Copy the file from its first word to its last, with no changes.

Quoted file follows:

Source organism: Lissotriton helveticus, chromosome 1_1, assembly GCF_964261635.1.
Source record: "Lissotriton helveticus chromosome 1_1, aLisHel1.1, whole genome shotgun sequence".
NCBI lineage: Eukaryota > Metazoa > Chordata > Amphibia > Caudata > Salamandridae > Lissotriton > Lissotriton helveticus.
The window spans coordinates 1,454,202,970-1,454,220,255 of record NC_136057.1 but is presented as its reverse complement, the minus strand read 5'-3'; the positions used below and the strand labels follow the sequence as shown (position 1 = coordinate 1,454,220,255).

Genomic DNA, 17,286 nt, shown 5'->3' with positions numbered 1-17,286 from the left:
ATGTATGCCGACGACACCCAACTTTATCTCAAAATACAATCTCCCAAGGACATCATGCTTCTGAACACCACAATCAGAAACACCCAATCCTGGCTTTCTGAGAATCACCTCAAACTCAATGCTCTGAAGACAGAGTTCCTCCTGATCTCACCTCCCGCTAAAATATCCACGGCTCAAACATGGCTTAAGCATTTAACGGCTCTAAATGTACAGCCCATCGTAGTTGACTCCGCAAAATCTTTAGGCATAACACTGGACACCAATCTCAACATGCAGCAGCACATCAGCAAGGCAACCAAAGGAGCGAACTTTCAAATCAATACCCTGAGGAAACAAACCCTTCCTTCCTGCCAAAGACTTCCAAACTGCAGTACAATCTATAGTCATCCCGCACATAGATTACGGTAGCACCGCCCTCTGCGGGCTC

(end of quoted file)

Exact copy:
Source organism: Lissotriton helveticus, chromosome 1_1, assembly GCF_964261635.1.
Source record: "Lissotriton helveticus chromosome 1_1, aLisHel1.1, whole genome shotgun sequence".
NCBI lineage: Eukaryota > Metazoa > Chordata > Amphibia > Caudata > Salamandridae > Lissotriton > Lissotriton helveticus.
The window spans coordinates 1,454,202,970-1,454,220,255 of record NC_136057.1 but is presented as its reverse complement, the minus strand read 5'-3'; the positions used below and the strand labels follow the sequence as shown (position 1 = coordinate 1,454,220,255).

Genomic DNA, 17,286 nt, shown 5'->3' with positions numbered 1-17,286 from the left:
ATGTATGCCGACGACACCCAACTTTATCTCAAAATACAATCTCCCAAGGACATCATGCTTCTGAACACCACAATCAGAAACACCCAATCCTGGCTTTCTGAGAATCACCTCAAACTCAATGCTCTGAAGACAGAGTTCCTCCTGATCTCACCTCCCGCTAAAATATCCACGGCTCAAACATGGCTTAAGCATTTAACGGCTCTAAATGTACAGCCCATCGTAGTTGACTCCGCAAAATCTTTAGGCATAACACTGGACACCAATCTCAACATGCAGCAGCACATCAGCAAGGCAACCAAAGGAGCGAACTTTCAAATCAATACCCTGAGGAAACAAACCCTTCCTTCCTGCCAAAGACTTCCAAACTGCAGTACAATCTATAGTCATCCCGCACATAGATTACGGTAGCACCGCCCTCTGCGGGCTC